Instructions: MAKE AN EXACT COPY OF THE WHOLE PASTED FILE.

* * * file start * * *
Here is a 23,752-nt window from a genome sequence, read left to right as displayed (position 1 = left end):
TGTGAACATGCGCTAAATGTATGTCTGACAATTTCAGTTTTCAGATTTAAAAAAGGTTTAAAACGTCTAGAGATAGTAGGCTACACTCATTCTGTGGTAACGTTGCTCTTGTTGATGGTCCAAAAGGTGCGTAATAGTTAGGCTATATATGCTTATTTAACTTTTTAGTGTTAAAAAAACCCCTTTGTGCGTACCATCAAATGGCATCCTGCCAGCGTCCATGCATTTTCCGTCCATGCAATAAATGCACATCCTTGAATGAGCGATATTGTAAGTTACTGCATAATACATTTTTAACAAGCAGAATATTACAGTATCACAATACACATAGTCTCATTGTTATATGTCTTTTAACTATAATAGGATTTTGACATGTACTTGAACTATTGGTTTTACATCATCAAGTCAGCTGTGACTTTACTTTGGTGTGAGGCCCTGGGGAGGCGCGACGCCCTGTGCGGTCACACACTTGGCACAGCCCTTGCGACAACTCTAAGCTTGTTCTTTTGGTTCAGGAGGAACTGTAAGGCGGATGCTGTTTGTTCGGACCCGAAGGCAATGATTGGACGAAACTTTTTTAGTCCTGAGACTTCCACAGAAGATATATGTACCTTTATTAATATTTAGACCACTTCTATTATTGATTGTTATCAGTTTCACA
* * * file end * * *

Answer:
Here is a 23,752-nt window from a genome sequence, read left to right as displayed (position 1 = left end):
TGTGAACATGCGCTAAATGTATGTCTGACAATTTCAGTTTTCAGATTTAAAAAAGGTTTAAAACGTCTAGAGATAGTAGGCTACACTCATTCTGTGGTAACGTTGCTCTTGTTGATGGTCCAAAAGGTGCGTAATAGTTAGGCTATATATGCTTATTTAACTTTTTAGTGTTAAAAAAACCCCTTTGTGCGTACCATCAAATGGCATCCTGCCAGCGTCCATGCATTTTCCGTCCATGCAATAAATGCACATCCTTGAATGAGCGATATTGTAAGTTACTGCATAATACATTTTTAACAAGCAGAATATTACAGTATCACAATACACATAGTCTCATTGTTATATGTCTTTTAACTATAATAGGATTTTGACATGTACTTGAACTATTGGTTTTACATCATCAAGTCAGCTGTGACTTTACTTTGGTGTGAGGCCCTGGGGAGGCGCGACGCCCTGTGCGGTCACACACTTGGCACAGCCCTTGCGACAACTCTAAGCTTGTTCTTTTGGTTCAGGAGGAACTGTAAGGCGGATGCTGTTTGTTCGGACCCGAAGGCAATGATTGGACGAAACTTTTTTAGTCCTGAGACTTCCACAGAAGATATATGTACCTTTATTAATATTTAGACCACTTCTATTATTGATTGTTATCAGTTTCACA